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Nissan X-Trail tested

2009-03-19 05:53

Lance Branquinho

Vehicle Specs
Manufacturer Nissan
Model X-Trail
Engine 2.5, 2 dCI
Power 125kW @ 6 000r/min, 110kW @ 4 000r/min
Torque 226Nm @ 4 400r/min, 320Nm @ 2 000r/min
Service Intervals 15 000km
Service Plan 3 year/90 000km
Warranty 3 year/100 000km

Despite everyone associating Nissan’s engineering prowess with all things Skyline, the company possesses a redoubtable leisure product portfolio.

Nissan’s Patrol, though criminally ignored locally, is a Land Cruiser equal in Australia and with the recent Dakar racing success of the locally engineered Navara, its image as a softie has been redressed

What about the latest, second-generation X-Trail then?

Everybody remembers the first incarnation of Nissan’s small SUV primarily for its centrally mounted instrument cluster, which was not universally popular as it allowed backseat drivers to keep tabs on one’s speeding.

The new model has reverted to a more traditional, driver-fronted instrument stack, but does this mean X-Trail has lost some of its X-factor?

Unusual for an X-Trail, the latest generation car has a thoroughly neat, yet conventional instrument binnacle with attractive, recessed dials.

Bigger. Better?

The second generation SUV, which has been on sale locally since April last year, might appear evolutionary in design, but it is 175mm longer and Nissan claims all the body panels are new.

With a family familiar Nissan grille (the badge is framed by two broad, slanted chrome strips similar to Navara and Patrol) the overall proportions are a bit portly – with an oversized D-pillar rendering a particularly overweight feel to the rear three-quarter view.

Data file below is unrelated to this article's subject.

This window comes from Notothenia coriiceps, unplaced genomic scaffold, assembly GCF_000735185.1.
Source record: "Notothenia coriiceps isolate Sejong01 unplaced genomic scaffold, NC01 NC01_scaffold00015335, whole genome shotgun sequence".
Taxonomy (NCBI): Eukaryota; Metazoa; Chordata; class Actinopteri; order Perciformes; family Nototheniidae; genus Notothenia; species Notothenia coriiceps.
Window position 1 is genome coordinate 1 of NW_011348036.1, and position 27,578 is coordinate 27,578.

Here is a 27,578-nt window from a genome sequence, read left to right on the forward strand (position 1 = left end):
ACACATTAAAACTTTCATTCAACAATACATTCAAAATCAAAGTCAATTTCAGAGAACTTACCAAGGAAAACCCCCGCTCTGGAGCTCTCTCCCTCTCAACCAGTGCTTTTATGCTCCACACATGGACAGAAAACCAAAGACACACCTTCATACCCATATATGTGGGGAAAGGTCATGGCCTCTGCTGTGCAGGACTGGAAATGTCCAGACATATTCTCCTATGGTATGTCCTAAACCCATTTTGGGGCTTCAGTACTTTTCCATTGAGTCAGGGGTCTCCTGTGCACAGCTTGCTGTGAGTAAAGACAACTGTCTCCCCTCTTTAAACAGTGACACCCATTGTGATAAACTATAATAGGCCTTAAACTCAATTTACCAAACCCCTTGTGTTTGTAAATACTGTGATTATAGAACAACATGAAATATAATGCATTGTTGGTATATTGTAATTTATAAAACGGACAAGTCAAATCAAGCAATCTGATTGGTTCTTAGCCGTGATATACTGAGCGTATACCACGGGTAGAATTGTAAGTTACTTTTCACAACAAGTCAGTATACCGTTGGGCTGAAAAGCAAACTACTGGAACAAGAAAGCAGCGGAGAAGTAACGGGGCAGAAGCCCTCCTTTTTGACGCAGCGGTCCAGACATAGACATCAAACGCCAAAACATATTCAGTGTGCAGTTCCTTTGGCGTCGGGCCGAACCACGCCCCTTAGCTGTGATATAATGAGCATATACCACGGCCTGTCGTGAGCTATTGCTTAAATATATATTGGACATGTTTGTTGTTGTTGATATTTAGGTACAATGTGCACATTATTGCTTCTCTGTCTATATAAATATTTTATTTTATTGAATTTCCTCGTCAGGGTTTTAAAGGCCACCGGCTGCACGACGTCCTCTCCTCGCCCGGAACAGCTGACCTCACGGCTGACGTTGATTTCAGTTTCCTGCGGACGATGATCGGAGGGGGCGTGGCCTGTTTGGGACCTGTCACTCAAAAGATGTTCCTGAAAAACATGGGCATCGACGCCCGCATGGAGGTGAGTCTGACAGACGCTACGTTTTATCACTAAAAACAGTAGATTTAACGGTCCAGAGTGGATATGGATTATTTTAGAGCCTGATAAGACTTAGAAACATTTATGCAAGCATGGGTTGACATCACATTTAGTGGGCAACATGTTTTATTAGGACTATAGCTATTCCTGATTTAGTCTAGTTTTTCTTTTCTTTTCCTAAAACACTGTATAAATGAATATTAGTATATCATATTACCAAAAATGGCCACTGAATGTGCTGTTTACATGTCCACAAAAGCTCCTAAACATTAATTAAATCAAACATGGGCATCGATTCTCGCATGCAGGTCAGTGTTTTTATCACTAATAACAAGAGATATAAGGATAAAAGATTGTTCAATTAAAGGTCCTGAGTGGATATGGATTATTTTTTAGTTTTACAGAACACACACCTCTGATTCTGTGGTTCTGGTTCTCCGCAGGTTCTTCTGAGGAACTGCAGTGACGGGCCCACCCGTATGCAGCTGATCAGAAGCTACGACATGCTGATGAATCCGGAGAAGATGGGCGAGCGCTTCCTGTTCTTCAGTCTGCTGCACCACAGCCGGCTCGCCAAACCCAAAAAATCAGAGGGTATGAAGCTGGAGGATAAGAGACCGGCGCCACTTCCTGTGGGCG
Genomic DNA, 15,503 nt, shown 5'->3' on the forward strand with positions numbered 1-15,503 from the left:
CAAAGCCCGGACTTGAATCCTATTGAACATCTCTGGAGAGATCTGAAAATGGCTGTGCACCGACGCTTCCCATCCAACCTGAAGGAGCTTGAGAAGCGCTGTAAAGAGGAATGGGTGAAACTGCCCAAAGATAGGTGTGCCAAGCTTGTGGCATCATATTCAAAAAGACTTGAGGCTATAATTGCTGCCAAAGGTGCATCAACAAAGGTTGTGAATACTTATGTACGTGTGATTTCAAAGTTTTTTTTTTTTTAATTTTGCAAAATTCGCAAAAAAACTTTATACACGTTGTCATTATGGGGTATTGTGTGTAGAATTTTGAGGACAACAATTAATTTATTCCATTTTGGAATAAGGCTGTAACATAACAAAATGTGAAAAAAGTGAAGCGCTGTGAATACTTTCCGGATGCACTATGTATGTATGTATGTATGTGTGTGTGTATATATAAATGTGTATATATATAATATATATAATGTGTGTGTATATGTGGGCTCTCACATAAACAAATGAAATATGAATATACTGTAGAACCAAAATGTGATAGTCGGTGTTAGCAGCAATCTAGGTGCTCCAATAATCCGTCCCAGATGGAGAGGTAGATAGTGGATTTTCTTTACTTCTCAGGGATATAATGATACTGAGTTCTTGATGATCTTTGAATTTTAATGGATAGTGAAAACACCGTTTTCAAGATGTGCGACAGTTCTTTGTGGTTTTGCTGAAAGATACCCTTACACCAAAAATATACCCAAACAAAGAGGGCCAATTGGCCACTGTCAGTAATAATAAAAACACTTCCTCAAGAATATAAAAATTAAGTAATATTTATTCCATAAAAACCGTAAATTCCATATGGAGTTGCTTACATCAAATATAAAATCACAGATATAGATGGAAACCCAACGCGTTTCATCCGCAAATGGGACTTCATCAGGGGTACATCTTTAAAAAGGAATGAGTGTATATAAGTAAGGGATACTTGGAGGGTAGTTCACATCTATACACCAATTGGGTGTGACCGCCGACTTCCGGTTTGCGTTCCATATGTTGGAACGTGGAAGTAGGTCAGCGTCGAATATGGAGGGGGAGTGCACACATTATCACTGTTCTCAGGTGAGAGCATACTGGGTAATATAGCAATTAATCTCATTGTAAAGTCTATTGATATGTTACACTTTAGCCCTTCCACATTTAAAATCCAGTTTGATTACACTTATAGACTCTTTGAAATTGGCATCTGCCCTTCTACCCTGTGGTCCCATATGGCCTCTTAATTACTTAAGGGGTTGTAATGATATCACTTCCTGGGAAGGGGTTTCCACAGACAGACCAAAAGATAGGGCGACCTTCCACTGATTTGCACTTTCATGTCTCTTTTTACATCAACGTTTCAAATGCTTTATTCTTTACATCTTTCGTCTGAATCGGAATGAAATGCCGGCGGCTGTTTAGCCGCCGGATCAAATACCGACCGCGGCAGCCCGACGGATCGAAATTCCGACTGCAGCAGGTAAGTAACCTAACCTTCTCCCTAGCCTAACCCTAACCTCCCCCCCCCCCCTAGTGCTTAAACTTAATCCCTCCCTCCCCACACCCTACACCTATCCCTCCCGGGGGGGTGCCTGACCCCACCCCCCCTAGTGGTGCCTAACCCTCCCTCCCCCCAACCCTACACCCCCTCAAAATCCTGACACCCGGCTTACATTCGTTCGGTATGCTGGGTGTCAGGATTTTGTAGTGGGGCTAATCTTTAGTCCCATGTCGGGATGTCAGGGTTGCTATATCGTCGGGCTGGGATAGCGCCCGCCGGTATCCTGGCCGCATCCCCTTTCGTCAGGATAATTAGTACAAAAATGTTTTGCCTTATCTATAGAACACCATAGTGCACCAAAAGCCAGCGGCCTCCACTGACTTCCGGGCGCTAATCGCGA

Those ornate roof rails (inexplicably embellished with integrated lights) make the X-Trail appear a bit top heavy too, and what’s the point of such elaborate roof rail structures when you don’t get standard cross-over bars?

It’s not the prettiest SUV then, but turn the design architecture inside out to realise the logic behind the bloated shape and large greenhouse structure as X-Trail sports one of the most spacious and leisure activity-friendly interiors in its class. The load bay can accommodate 603l worth of goodies, and with the rear seats folded, loadability increases to a vast 1 773l.

Loadbay capacious and tough, grippy floor with sliding drawers hugely practical. Good luck getting to the sparewheel quickly in an emergency though...

Nearly all manufacturers bore the motoring press corps to agony on launches by showing us slides of their SUVs filled to the brim with exotic lifestyle accessories such as mountain bikes, kayaks, Labradors (oops) and enough climbing ropes to conquer Everest and K2.

Very rarely do you actually find these items happily stowable in practice. The X-Trail, with its tough polymer load bay floor (removable) and seatback linings, absorbs the dust, mud and scratches of weekend surfing and mountain-biking sojourns with ease.